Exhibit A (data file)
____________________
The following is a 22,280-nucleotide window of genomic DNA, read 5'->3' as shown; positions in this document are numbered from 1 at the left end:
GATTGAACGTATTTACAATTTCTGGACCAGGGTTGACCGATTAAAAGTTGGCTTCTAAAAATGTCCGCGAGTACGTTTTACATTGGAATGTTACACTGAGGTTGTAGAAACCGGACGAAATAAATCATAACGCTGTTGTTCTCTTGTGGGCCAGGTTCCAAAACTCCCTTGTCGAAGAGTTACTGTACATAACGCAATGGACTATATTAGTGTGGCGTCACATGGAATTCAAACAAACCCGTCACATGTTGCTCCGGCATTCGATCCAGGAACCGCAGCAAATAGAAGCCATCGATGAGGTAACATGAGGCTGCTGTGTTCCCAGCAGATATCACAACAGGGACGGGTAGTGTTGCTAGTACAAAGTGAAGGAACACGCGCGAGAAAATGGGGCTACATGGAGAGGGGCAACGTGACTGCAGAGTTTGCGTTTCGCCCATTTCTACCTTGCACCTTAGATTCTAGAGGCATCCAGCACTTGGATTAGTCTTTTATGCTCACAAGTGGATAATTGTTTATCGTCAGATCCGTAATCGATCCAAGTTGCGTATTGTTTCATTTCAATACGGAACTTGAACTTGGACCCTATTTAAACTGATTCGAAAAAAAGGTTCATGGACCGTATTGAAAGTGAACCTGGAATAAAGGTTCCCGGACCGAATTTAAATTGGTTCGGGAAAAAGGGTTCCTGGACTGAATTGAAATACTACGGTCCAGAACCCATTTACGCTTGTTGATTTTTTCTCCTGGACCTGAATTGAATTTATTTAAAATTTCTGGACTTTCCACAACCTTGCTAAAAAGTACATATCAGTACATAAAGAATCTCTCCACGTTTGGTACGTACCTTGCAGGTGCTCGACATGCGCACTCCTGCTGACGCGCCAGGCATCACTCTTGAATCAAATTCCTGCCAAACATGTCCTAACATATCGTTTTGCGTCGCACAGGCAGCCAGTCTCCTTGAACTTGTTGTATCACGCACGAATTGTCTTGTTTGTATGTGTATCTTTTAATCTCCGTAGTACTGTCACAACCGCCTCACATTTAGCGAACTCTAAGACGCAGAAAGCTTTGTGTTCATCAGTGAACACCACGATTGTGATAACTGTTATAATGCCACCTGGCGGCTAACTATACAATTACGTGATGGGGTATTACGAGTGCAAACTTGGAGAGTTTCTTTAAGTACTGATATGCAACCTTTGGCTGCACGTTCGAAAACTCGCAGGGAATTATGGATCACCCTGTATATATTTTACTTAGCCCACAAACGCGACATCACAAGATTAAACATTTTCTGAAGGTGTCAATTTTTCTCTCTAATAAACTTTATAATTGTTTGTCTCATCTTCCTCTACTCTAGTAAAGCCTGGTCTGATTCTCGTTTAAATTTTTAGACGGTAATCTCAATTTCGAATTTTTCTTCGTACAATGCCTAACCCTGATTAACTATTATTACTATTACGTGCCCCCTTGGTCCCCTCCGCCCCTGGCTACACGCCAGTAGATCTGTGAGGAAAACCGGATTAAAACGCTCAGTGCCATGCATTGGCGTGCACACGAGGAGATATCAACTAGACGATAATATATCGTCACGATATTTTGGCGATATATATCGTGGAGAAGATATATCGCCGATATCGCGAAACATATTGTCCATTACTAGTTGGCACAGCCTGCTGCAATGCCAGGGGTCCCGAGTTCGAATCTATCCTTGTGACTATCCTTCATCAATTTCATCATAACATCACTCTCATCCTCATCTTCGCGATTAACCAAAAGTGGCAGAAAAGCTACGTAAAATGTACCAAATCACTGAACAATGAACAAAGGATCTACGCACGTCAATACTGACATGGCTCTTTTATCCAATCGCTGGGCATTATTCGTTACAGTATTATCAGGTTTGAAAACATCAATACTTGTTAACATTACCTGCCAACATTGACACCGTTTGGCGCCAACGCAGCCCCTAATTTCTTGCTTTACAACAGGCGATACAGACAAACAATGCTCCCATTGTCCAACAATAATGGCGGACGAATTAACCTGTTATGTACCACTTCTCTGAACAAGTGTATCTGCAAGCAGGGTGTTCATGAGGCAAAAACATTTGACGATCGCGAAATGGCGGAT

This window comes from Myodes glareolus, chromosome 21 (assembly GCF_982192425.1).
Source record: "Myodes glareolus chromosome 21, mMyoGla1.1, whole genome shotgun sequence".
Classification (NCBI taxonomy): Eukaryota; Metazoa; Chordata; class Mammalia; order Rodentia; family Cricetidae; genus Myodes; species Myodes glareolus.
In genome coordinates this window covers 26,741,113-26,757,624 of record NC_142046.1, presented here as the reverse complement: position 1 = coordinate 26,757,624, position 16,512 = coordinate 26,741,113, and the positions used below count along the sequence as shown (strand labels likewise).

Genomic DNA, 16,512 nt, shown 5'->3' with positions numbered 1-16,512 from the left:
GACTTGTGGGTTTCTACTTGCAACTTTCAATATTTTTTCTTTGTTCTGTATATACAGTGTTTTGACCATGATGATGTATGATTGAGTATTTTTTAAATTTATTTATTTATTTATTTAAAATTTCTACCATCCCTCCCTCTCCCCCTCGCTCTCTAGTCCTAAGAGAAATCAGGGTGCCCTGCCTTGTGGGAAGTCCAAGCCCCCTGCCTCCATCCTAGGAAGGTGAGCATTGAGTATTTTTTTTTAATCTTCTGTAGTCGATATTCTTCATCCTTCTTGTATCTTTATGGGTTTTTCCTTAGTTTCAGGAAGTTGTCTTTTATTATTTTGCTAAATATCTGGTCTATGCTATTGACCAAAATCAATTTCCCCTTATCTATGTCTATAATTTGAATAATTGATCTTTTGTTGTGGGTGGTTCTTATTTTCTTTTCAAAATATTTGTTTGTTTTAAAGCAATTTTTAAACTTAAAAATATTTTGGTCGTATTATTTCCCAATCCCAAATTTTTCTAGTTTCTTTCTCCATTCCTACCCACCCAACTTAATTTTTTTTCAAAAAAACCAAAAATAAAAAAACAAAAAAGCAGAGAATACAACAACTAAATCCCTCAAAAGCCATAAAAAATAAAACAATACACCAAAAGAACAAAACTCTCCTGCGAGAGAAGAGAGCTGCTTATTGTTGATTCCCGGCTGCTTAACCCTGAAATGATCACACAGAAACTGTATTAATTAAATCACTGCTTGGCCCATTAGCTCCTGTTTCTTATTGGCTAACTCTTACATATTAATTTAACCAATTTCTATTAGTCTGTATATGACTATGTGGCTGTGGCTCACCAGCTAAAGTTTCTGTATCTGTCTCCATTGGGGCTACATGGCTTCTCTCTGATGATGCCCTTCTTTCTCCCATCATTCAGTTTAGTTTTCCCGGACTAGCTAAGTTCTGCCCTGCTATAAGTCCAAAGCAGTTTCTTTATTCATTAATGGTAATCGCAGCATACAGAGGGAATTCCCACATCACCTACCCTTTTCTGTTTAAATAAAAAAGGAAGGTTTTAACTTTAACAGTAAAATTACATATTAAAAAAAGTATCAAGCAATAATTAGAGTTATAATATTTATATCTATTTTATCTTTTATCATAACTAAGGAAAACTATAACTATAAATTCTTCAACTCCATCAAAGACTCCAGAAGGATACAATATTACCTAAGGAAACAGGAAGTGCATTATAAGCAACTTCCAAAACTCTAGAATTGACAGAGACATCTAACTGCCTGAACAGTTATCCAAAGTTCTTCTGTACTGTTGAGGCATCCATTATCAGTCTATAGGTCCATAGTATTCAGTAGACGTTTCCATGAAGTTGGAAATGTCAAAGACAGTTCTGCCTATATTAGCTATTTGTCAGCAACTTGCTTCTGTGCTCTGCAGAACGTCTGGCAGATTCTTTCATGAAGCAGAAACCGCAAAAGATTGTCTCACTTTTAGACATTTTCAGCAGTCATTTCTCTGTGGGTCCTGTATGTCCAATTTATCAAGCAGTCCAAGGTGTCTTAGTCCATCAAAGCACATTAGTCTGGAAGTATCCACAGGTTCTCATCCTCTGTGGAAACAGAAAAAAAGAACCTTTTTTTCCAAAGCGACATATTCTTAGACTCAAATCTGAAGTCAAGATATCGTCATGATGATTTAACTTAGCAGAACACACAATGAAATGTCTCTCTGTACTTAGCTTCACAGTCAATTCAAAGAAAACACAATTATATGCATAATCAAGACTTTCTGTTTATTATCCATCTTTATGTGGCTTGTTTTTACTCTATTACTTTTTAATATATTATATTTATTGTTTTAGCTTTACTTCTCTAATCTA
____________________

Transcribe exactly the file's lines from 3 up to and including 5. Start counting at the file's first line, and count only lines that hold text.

This window comes from Myodes glareolus, chromosome 21 (assembly GCF_982192425.1).
Source record: "Myodes glareolus chromosome 21, mMyoGla1.1, whole genome shotgun sequence".
Classification (NCBI taxonomy): Eukaryota; Metazoa; Chordata; class Mammalia; order Rodentia; family Cricetidae; genus Myodes; species Myodes glareolus.